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This paper won Second Place in the Best Term Paper category at the Minnesota Economic Association conference in October 2015. It was written for Raymond Robertson's Introduction to Econometrics class in the Spring of 2015.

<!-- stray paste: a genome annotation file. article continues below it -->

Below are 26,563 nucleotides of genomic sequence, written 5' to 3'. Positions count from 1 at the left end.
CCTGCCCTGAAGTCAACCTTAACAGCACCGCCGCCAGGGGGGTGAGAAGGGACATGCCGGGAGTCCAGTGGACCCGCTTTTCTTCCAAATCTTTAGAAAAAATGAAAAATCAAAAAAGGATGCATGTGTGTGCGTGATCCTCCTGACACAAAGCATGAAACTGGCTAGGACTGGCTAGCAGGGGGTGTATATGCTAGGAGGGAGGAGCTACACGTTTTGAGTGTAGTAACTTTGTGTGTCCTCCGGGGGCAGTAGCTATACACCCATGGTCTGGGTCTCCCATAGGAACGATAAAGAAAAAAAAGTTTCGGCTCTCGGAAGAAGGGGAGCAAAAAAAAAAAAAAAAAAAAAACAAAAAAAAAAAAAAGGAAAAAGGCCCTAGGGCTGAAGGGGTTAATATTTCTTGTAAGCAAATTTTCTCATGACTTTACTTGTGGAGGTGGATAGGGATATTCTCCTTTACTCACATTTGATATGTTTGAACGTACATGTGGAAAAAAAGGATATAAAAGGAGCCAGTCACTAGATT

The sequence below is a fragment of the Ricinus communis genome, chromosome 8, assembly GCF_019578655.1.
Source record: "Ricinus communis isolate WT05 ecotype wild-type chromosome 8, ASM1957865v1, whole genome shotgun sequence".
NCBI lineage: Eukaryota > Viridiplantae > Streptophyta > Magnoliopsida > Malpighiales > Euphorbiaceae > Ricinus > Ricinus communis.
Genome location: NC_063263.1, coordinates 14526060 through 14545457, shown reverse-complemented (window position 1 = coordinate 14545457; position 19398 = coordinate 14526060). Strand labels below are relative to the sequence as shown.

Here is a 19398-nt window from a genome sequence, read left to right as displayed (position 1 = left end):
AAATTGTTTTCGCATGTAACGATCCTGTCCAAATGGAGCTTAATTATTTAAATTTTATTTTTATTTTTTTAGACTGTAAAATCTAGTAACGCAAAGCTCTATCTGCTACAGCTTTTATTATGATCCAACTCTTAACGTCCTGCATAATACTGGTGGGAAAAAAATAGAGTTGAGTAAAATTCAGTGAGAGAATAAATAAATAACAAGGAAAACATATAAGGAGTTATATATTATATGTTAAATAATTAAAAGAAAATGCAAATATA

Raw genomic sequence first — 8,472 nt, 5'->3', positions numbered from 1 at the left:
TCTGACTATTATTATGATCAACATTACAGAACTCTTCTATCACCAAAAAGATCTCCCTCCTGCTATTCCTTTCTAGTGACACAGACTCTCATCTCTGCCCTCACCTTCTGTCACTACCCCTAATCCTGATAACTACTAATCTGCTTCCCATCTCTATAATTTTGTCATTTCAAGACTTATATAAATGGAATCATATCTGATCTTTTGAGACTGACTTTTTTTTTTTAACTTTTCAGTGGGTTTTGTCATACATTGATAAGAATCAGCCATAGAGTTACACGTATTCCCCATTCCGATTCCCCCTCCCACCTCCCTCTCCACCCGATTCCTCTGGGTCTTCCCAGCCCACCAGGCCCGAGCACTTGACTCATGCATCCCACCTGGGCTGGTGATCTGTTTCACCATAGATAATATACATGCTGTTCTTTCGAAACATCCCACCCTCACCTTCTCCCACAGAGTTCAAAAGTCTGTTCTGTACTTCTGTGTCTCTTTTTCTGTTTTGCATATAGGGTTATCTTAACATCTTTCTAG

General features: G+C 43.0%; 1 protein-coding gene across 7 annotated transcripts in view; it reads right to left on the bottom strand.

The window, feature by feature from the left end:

This paper estimates the demand for health among low-wage American workers. I incorporate theoretical assumptions and empirical findings from the fields of food and health economics to derive a utility-maximization framework, which posits health is a normal good. Using data from the Panel Study on Income Dynamics, I then regress an ordered probit random effects model to isolate the effect of income fluctuations on health over time. These results are statistically significant and robust to numerous specification checks, suggesting low-wage workers experience improved health levels as their wages increase. These findings deserve further inquiry to better-inform the current public debate over low-income workers’ wages.

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